Tuesday, December 28, 2010

Poland: New Director at Krakow's Galicia Jewish Museum

Krakow, Poland. Galicia Jewish Museum. All photos Samuel D. Gruber, 2008.

Poland: New Director at Krakow's Galicia Jewish Museum

The Galicia Jewish Museum founded in April 2004 in Krakow's Jewish quarter, Kazimierz, has appointed a new director, Kazimierz-born Jakub Nowakowski. Nowakowski has worked at the museum since 2005, most recently as its education direction. The museum is located in a former mill building (see photo above) on the edge of Kazimierz, the former suburb to Krakow's Old Town where Jews were permitted to live, and where a vibrant Jewish culture developed over a period of five centuries. The mission of the museum is "to challenge the stereotypes and misconceptions typically associated with the Jewish past in Poland and to educate both Poles and Jews about their own histories, whilst encouraging them to think about the future."

Nowakowski will replace Kate Craddy who has returned to England, to take up an appointment at the Barber Institute of Fine Arts in Birmingham. Craddy herself became director after the death in 2007 of the museum's founder, the British photographer Chris Schwarz. The museum's core exhibition is formed by Chris's photographs of Jewish heritage sites, taken mainly in the 1990s -- they also form the basis for the book Recovering Traces of Memory, with text by Jonathan Webber.
I congratulate Kate on all she has achieved at the museum, and wish Jakub all the best in his new position.

Nowakowski has an MA in History from the Department of Jewish Studies at the Jagiellonian University, as well as a postgraduate diploma in Management and Marketing from the Kraków School of Economics and Computer Science. He also holds a Tour Leader’s License from the City of Kraków.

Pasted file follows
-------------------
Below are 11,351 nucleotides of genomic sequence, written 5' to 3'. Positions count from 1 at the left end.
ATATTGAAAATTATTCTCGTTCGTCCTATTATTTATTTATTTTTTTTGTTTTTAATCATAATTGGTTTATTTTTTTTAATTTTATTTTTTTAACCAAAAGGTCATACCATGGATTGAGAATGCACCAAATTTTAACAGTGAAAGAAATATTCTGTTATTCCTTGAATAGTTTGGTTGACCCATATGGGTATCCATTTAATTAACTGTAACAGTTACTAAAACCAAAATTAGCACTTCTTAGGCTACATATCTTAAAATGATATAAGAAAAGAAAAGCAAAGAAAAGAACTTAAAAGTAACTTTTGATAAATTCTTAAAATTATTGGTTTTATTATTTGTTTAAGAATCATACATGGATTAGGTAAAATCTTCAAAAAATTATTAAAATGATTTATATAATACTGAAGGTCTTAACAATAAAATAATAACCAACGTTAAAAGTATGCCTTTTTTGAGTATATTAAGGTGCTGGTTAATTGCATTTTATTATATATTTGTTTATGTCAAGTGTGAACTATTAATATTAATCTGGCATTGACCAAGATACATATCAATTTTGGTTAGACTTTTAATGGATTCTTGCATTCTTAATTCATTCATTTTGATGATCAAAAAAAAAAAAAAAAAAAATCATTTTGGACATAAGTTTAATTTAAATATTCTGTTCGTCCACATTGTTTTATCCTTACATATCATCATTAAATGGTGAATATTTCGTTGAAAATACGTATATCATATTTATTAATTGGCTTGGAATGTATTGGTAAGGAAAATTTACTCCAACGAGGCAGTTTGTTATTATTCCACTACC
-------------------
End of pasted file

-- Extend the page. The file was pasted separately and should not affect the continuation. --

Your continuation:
In addition to its permanent photographic exhibition, the museum hosts traveling exhibitions about history and art, and also has one of Poland's best Jewish book stores and gift shops, and a hospitable cafe that provides a good rest and meeting place in Kazimierz. My family was pleased to donate one of my mother's (Shirley Moskowitz) monoprints from her Polish synagogue series to the museum in 2009, based on her visits to ruined synagogues in 1993. The wntire series had previously been exhibited at the museum.

The Galicia Jewish Museum employs over 20 full- and part-time staff, in Museum Operations; Education and Research; Projects and Publications; External Relations and Communications; and Finances and Administration. New Museum Director Nowakowski is supported by an active Board of Directors in Poland and a Board of Trustees in the UK, led by Chairman Prof. Jonathan Webber (UNESCO Chair of Jewish and Interfaith Studies, University of Birmingham).

1 comment:

Mott said...

I would love to see it. Why was a former mill building chosen for the museum? Krakow's Old Town must have had hundreds of synagogues, if any survived.